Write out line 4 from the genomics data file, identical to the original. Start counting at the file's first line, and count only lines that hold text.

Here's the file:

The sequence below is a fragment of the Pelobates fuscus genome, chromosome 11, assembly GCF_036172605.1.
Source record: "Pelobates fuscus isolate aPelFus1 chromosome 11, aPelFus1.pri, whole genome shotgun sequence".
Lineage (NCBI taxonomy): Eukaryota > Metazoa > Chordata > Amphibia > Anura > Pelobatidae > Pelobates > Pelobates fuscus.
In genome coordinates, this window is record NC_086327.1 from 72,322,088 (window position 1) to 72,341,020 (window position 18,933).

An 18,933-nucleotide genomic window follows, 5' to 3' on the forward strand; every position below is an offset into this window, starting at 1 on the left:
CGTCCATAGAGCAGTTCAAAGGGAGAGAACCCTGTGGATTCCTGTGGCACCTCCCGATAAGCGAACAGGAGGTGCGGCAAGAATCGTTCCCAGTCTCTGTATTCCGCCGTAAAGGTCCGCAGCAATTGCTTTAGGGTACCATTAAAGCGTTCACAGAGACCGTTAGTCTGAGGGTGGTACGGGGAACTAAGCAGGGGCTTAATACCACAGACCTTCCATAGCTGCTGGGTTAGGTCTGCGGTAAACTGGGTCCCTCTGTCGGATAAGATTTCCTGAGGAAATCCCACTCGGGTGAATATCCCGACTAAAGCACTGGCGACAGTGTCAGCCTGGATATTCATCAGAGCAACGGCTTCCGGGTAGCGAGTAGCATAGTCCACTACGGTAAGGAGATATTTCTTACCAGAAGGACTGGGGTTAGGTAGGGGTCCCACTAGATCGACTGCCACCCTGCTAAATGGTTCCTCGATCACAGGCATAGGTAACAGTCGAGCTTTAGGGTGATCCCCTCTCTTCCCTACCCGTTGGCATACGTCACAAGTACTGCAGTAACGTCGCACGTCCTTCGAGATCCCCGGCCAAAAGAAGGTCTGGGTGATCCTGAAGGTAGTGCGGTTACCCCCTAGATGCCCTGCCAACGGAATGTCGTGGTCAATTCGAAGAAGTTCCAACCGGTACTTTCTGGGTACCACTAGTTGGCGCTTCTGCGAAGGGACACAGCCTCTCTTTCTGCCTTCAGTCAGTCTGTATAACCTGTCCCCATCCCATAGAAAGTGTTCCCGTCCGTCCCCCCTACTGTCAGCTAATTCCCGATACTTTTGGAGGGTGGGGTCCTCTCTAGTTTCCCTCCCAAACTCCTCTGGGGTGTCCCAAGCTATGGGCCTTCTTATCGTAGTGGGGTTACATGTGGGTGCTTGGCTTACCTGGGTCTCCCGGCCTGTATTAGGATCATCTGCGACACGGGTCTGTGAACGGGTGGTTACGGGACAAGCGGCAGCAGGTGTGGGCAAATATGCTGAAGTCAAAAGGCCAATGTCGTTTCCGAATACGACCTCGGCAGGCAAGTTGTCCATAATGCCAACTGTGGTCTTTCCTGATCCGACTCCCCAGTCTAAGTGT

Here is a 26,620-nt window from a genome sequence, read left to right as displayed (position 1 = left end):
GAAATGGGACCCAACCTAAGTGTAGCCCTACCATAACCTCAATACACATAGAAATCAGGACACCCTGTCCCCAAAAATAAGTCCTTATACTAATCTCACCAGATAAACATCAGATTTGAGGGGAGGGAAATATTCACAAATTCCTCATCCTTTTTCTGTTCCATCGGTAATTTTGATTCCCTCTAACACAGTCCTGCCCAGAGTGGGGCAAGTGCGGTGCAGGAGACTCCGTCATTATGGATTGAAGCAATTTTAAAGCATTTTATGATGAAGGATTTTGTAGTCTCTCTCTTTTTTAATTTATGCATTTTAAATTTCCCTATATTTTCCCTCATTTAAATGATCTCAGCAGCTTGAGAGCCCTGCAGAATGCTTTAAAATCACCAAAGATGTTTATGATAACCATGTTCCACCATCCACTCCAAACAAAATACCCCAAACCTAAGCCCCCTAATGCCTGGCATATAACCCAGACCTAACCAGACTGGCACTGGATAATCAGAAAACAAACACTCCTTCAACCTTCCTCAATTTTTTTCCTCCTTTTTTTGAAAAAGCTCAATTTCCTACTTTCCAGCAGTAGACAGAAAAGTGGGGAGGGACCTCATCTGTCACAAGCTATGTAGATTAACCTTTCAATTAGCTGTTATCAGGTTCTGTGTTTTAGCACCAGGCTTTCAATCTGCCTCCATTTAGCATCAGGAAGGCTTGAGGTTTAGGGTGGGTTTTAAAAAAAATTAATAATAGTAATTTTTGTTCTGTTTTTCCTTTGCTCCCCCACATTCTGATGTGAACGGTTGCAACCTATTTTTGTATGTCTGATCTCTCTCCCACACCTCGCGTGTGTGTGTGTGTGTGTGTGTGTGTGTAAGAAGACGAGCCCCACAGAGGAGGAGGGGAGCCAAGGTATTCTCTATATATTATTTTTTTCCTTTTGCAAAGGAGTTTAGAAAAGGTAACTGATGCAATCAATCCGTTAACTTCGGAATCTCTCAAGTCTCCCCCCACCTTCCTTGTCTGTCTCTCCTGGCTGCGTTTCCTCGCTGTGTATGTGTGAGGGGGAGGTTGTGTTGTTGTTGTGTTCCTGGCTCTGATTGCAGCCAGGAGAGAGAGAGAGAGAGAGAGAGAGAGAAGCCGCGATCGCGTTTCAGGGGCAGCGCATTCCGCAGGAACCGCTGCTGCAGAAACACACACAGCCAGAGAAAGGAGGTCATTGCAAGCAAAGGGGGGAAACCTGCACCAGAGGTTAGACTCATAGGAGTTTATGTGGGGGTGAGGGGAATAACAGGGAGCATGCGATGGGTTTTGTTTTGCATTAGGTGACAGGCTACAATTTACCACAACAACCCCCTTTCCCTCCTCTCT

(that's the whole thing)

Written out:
In genome coordinates, this window is record NC_086327.1 from 72,322,088 (window position 1) to 72,341,020 (window position 18,933).